Who are Seneca’s letters addressed to?
Letters from a Stoic is presumably a collection of 124 letters Seneca sent to his friend Lucilius – then the procurator of Sicily (essentially an official in Ancient Rome) — advising him on how to become a better Stoic.
Who is Lucilius to Seneca?
Lucilius Junior (fl. 1st century), was the procurator of Sicily during the reign of Nero, a friend and correspondent of Seneca, and the possible author of Aetna, a poem that survives in a corrupt state.
What is the Moral epistles about?
A series of short essays in the form of letters; written in Latin between 63-65 ce. Seneca uses the personal letter to discuss everyday life in the early Roman Empire and to delineate his Stoic philosophy.
When did Seneca write his letters?
Epistulae Morales ad Lucilium
|15th-century illuminated manuscript, Laurentian Library|
|Publication date||c. 65 AD|
|Text||Epistulae Morales ad Lucilium at Wikisource|
What did Seneca write about?
What did Seneca write? Seneca wrote Stoic philosophical treatises, such as the Moral Letters to Lucilius, a series of essays which discuss a range of moral problems.
Was Seneca married?
Later in life Seneca was married to a woman younger than himself, Pompeia Paulina. It has been thought that the infant son may have been from an earlier marriage, but the evidence is “tenuous”.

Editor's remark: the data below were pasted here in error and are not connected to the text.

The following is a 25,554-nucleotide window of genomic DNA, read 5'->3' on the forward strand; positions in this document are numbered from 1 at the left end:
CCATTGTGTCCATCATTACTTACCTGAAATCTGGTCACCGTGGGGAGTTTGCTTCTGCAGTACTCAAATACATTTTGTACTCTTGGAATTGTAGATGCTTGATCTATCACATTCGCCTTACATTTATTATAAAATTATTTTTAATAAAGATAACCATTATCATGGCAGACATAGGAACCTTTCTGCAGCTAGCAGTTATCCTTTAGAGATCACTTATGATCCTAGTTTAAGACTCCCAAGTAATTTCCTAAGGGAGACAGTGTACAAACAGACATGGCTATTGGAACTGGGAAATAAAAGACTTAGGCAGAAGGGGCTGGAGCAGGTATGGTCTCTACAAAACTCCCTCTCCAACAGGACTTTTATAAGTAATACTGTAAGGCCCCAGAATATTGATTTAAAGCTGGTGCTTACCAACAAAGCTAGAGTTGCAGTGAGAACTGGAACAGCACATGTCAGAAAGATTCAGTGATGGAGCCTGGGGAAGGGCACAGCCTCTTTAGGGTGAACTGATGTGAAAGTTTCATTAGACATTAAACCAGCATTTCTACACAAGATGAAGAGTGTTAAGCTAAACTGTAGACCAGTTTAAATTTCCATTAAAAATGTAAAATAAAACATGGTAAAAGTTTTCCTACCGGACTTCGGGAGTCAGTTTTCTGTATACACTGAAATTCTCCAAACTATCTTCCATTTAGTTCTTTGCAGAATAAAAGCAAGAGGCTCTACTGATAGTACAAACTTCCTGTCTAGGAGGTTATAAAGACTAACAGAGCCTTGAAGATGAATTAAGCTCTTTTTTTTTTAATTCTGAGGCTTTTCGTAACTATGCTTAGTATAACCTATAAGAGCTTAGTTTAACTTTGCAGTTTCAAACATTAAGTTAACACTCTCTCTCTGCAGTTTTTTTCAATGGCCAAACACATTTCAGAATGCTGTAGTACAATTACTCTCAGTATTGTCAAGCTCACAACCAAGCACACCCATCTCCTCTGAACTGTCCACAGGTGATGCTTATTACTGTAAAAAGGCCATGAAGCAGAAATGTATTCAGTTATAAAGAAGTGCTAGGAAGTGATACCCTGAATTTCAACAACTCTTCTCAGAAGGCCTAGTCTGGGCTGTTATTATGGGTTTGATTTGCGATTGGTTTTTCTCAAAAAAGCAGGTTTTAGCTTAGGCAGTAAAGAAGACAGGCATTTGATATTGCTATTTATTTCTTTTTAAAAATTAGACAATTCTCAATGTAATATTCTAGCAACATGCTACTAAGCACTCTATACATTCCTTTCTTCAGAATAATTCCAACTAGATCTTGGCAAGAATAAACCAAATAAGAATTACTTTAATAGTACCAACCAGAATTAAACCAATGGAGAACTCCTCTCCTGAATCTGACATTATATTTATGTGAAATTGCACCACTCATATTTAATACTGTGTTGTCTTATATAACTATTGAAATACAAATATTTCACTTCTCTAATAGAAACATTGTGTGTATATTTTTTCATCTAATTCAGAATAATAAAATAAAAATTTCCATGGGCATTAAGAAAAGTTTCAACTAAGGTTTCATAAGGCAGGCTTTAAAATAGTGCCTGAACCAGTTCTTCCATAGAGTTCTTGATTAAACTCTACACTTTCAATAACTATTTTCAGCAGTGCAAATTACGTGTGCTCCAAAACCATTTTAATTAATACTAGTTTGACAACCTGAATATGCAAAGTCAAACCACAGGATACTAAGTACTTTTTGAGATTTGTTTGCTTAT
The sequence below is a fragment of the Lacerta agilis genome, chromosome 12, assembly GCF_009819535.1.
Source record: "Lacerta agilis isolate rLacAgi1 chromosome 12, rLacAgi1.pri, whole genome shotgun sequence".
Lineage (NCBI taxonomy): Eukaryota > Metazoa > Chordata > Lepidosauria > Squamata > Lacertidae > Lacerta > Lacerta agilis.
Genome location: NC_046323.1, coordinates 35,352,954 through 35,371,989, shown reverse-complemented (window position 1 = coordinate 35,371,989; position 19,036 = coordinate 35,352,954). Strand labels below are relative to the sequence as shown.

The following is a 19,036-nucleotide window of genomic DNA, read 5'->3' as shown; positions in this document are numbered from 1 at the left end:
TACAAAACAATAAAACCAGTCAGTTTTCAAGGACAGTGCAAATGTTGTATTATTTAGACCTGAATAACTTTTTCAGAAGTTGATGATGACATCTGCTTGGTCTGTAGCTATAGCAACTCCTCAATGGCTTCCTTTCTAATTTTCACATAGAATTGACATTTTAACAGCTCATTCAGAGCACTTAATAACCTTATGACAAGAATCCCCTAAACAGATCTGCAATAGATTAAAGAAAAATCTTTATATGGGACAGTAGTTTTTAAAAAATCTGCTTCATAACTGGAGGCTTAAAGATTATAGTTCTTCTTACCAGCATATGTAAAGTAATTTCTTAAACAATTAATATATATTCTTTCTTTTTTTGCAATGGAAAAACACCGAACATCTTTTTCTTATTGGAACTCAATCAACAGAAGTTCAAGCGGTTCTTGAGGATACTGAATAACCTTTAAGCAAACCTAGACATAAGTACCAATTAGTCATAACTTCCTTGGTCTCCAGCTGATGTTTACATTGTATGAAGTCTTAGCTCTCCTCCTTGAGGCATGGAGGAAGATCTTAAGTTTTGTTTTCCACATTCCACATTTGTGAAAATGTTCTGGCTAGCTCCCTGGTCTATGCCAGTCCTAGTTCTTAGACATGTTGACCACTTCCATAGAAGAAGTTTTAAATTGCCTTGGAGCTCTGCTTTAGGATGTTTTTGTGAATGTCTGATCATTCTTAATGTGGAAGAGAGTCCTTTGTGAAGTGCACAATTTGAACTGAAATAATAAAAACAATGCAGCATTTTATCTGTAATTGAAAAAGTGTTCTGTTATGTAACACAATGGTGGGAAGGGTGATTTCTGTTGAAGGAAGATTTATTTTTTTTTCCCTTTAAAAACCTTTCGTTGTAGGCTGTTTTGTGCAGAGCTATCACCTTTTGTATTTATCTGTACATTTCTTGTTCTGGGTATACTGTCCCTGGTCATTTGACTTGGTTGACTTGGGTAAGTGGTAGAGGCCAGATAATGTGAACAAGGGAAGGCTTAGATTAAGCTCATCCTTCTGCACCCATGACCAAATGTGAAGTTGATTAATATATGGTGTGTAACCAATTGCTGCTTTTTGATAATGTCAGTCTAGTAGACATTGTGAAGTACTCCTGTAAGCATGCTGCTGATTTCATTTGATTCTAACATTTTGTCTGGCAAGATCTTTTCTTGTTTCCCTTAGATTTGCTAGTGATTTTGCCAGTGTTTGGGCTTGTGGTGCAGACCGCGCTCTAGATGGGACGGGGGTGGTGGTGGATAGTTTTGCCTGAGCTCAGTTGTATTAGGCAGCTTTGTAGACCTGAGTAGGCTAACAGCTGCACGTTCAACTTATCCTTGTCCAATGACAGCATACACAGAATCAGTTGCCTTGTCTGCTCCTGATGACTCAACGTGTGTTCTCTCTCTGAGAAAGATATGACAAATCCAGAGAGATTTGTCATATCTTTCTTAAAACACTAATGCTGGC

Was lucilius a real person?
Gaius Lucilius (180, 168 or 148 BC – 103 BC) was the earliest Roman satirist, of whose writings only fragments remain. A Roman citizen of the equestrian class, he was born at Suessa Aurunca in Campania, and was a member of the Scipionic Circle.
Who was lucilius in the play Julius Caesar?
Lucilius The officer who impersonates Brutus at the second battle of Philippi and is captured by Antony’s soldiers. Antony admires his loyalty to Brutus and thus he protects him, hoping that Lucilius will choose to serve him as loyally as he did Brutus.
What literary work made lucilius famous?
180 bce, Suessa Aurunca, Campania [now Sessa Aurunca, Italy]—died c. 103 or 102 bce, Neapolis [now Naples]), effectively the inventor of poetical satire, who gave to the existing formless Latin satura (meaning “a mixed dish”) the distinctive character of critical comment that the word satire still implies.
Who is lucilius in Horace?
Horace’s direct predecessor as writer of satires was Lucilius. Horace inherits from Lucilius the hexameter, the conversational and sometimes even “prosaic” tone of his poetry, and the tradition of personal attack.